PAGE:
I'm obviously not the only person who ever experienced something like that. Neither am I the only person to have outgrown it. It marked me, sure. My naive faith in the power of reason may be part of its legacy. But I did in time come to accept something very important for all adults to accept: that the explanation that was most comforting to my vanity was not necessarily the right one.

Most of our culture-warriors have a Joe Goebbels idea of art. Some don't even know what it is at all. And some special few of them aren't even aware that they are talking about art, because they see everything for which they have any feeling as an extension of themselves. Thus they spend pages explaining why their favorite dance tunes, or comic strips, or choc-o-mut ice creams are evidence of the superiority of their world view.

They excite our pity more than our contempt, because they have obviously missed a crucial step in their development. They are, as Harry Truman once said about Joe McCarthy, not mentally complete. Were it not for the largesse of Bill Buckley, Richard Scaife, and such like, they would probably be living in institutions.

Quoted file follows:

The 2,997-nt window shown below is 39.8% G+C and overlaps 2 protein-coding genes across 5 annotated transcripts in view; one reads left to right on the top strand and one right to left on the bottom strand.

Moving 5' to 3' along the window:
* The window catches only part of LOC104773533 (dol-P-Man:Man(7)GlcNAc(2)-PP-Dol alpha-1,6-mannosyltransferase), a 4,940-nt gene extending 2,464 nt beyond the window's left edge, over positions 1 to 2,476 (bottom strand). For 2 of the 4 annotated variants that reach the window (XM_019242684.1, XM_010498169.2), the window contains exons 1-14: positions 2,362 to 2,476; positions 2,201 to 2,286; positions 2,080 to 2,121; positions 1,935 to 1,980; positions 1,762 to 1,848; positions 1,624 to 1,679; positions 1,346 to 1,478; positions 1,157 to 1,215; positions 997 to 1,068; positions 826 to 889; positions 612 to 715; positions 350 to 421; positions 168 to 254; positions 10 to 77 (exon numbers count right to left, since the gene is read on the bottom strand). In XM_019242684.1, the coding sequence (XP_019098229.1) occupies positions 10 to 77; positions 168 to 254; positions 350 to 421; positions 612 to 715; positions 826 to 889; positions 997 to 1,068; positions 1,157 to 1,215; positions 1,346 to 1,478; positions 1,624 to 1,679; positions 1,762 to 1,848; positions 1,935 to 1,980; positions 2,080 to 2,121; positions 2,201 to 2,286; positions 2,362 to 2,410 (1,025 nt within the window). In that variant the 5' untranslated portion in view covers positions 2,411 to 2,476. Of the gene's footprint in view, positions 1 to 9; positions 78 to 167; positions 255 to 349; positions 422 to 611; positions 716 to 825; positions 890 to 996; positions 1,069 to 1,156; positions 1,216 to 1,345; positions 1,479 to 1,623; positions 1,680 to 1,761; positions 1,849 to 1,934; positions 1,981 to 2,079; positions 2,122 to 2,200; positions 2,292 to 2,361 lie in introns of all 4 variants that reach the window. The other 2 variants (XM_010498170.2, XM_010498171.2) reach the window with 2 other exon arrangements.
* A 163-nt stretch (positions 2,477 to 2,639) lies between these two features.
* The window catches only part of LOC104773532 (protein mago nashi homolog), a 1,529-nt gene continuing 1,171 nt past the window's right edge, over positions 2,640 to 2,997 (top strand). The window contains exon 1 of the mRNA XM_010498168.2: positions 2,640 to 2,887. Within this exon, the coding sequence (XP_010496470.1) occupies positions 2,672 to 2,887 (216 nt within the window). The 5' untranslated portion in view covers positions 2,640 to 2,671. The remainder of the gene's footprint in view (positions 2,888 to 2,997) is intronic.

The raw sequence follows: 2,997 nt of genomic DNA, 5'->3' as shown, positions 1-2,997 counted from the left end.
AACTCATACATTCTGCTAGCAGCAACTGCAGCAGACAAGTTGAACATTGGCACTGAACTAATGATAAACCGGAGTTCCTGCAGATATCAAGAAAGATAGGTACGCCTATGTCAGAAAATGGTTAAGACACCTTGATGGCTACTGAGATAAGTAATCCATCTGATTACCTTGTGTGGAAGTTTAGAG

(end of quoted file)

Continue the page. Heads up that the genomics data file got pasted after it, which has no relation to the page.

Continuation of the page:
So let's leave Miller be. alicublog is a straight-up joint; we don't beat up cripples here.

Thursday, May 25, 2006

I KNOW I AM, BUT WHAT ARE YOU? Lloyd Bentsen died recently, and newspaper writers naturally recalled the old Texan's most famous moment: his "Senator, you're no Jack Kennedy" response to Dan Quayle in the 1988 Vice-Presidential debates. To normal, literate people, this is understandable. Conversely, to Tim Graham, it is an outrage.

Graham, the NRO kulture kop who thinks Hollywood is trying to destroy Christianity, seems also to think that witty putdowns are a liberal plot: